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Elon Musk Makes Deal to Buy Twitter for $44 Billion

Billionaire entrepreneur and CEO of Tesla and SpaceX enters into agreement to buy Twitter for $44 billion and take the company private.
Elon Musk Makes Deal to Buy Twitter for $44 Billion

Following Elon Musk's dramatic courtship of the influential social network, Twitter announced on Monday that it had entered into an agreement to be acquired by Musk for $54.20 per share. The transaction, valued at approximately $44 billion, will result in Twitter becoming a privately held company.

Initially rebuffed by Twitter's board of directors, Musk secured $25.5 billion of fully committed debt and margin loan financing and provided a $21 billion equity commitment to ensure the agreement. With the finalization of the deal, the world's richest man will have control of a social media company that has a far-reaching influence on politics and society.

"Free speech is the bedrock of a functioning democracy, and Twitter is the digital town square where matters vital to the future of humanity are debated," Musk said in Monday's announcement, according to NPR.

Twitter reaches deal to sell to Elon Musk for about $44 billion (Shannon Bond & Bobby Allyn - NPR)

Excerpt from NPR: The maverick entrepreneur is a prolific user and outspoken critic of Twitter, where he has more than 83 million followers and regularly posts memes, boosts his companies Tesla and SpaceX, and squabbles with critics. If the deal goes through as expected, Musk will have the power to reshape the company and platform as he pleases. But many questions remain unanswered, including how much of his own time Musk, who's already CEO of both Tesla and SpaceX, will spend on Twitter as well as who will lead the social media company.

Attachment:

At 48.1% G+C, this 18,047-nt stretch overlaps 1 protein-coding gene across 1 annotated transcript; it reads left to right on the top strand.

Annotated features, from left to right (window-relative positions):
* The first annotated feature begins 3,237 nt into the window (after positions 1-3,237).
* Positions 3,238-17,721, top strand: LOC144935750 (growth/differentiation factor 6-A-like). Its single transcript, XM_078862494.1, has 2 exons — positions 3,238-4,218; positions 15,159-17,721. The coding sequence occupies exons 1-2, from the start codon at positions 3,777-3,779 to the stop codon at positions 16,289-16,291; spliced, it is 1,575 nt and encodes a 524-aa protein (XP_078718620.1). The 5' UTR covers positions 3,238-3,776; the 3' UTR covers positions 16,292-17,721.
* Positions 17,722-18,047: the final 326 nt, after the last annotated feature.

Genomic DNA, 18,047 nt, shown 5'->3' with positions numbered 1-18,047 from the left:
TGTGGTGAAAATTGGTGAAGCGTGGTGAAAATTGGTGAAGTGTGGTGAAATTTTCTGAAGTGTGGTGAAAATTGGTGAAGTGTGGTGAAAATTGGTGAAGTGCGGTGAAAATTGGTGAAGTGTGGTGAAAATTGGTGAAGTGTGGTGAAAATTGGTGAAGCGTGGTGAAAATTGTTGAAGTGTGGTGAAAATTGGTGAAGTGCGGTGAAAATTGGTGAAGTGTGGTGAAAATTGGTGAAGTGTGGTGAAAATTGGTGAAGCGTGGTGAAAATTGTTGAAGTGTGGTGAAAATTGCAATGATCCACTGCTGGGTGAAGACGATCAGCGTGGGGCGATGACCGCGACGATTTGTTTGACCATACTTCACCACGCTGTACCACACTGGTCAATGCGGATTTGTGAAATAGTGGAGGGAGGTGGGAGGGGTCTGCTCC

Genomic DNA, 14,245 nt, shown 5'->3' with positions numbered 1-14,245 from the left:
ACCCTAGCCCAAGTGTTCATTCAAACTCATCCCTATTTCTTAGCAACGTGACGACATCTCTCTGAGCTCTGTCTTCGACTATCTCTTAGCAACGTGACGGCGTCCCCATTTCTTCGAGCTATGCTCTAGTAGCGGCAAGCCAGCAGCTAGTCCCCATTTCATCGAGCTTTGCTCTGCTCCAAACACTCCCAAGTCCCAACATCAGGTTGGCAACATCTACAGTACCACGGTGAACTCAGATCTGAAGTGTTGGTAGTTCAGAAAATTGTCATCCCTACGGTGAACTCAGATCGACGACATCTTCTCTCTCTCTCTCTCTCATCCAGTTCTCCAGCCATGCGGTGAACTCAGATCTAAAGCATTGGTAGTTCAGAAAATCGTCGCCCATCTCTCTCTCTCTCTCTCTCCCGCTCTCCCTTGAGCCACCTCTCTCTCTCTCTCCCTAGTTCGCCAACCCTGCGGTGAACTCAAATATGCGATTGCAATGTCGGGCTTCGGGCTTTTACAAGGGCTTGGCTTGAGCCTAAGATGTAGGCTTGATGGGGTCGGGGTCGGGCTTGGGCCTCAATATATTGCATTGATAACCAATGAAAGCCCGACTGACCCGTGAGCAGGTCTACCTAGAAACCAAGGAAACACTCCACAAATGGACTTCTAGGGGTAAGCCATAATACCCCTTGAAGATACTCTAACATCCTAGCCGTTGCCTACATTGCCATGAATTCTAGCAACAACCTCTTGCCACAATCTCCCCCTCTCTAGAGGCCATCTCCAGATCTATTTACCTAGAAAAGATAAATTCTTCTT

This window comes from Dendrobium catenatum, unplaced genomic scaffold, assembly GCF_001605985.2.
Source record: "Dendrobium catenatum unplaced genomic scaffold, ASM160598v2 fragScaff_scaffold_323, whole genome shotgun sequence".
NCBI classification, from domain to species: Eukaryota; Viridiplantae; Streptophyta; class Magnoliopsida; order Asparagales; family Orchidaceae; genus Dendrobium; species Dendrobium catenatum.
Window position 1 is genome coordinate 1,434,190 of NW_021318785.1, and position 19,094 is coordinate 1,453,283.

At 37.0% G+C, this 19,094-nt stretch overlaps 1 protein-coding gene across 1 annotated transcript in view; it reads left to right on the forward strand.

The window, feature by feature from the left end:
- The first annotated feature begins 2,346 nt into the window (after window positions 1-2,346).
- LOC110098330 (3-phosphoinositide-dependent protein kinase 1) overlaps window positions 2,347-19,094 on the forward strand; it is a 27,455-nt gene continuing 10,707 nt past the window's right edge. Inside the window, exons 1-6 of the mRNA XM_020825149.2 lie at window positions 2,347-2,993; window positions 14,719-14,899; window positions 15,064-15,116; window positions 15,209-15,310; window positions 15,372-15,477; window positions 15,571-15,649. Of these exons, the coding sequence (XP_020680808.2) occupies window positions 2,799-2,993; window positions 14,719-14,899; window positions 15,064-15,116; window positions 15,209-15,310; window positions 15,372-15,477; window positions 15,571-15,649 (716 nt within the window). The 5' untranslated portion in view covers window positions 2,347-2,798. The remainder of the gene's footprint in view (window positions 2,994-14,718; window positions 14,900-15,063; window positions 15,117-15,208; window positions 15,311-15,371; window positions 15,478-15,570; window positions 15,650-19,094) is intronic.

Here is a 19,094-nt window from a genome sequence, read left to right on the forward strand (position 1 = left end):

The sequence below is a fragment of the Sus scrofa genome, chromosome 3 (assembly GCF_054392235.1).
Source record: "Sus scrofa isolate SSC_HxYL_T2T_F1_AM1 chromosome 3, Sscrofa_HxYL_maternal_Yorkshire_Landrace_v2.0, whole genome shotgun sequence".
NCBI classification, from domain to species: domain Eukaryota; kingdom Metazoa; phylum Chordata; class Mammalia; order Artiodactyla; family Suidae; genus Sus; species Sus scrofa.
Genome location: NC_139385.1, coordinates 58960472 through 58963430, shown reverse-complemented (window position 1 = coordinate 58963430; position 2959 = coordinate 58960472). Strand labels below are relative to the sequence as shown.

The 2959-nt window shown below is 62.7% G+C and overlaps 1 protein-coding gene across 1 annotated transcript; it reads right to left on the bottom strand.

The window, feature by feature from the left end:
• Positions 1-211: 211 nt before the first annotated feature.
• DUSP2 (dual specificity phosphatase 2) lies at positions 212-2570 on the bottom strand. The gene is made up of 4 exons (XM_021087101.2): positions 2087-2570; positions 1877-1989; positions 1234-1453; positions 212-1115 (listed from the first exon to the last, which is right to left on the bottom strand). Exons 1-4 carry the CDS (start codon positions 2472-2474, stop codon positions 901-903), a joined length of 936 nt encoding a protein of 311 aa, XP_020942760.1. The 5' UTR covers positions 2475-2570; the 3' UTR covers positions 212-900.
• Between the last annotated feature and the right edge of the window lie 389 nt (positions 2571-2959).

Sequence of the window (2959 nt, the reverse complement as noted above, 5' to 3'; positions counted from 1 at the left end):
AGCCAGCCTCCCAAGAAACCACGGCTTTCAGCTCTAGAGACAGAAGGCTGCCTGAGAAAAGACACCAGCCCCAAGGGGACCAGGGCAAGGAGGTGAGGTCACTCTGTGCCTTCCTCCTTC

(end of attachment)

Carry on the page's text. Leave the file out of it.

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During a TED interview shortly after announcing his bid, he expanded on some of his plans. "Well, I think it’s very important for there to be an inclusive arena for free speech," Musk said. "Twitter has become kind of the de facto town square, so it’s just really important that people have both the reality and the perception that they are able to speak freely within the bounds of the law."

"Critics of Musk’s plan have expressed concerns that he would allow extremist content on the site, which Twitter and other social media companies struggle to fully eradicate," writes Rachel Lerman for The Washington Post. Musk acknowledged that content moderation is not a clear-cut issue, saying Twitter should be "very cautious with permanent bans," adding that he thought timeouts were better.

Why did Elon Musk buy Twitter? (Rachel Lerman - The Washington Post)

Excerpt from The Washington Post: "Well, I think we would want to err on the, if in doubt, let the speech, let it exist. But if it’s a gray area, I would say let the tweet exist. But obviously in a case where there’s perhaps a lot of controversy, you’re not necessarily going to promote that tweet. I’m not saying I have all the answers here. My strong intuitive sense is that having a public platform that is maximally trusted and broadly inclusive is extremely important to the future of civilization. I don’t care about the economics at all," Musk said.
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However, by Wednesday, controversy was already brewing as Musk criticized two Twitter employees, despite a promise from the entrepreneur not to “disparage” the company or its representatives while he completes the deal to acquire the social media platform, according to The Guardian. Musk apparently ignored the restrictions in a 95-page agreement covering his acquisition of the company when he responded to tweets from two political commentators who criticized Twitter staff.

Controversy grows after Musk engages with tweets criticizing Twitter staff (Dan Milmo - The Guardian)

Excerpt from The Guardian: [The first post] claimed Twitter’s legal head, Vijaya Gadde, had become "emotional" during a meeting to discuss the deal and referred to Gadde as Twitter’s "top censorship advocate," in a reference to the company’s decision in 2020 to block sharing of a New York Post story about President Joe Biden’s son Hunter. "Suspending the Twitter account of a major news organization for publishing a truthful story was obviously incredibly inappropriate," Musk replied. He also replied to a tweet from a commentator about Twitter’s deputy general counsel, Jim Baker, which referred to Baker’s work in a previous role at the FBI. Musk wrote: "Sounds pretty bad …"
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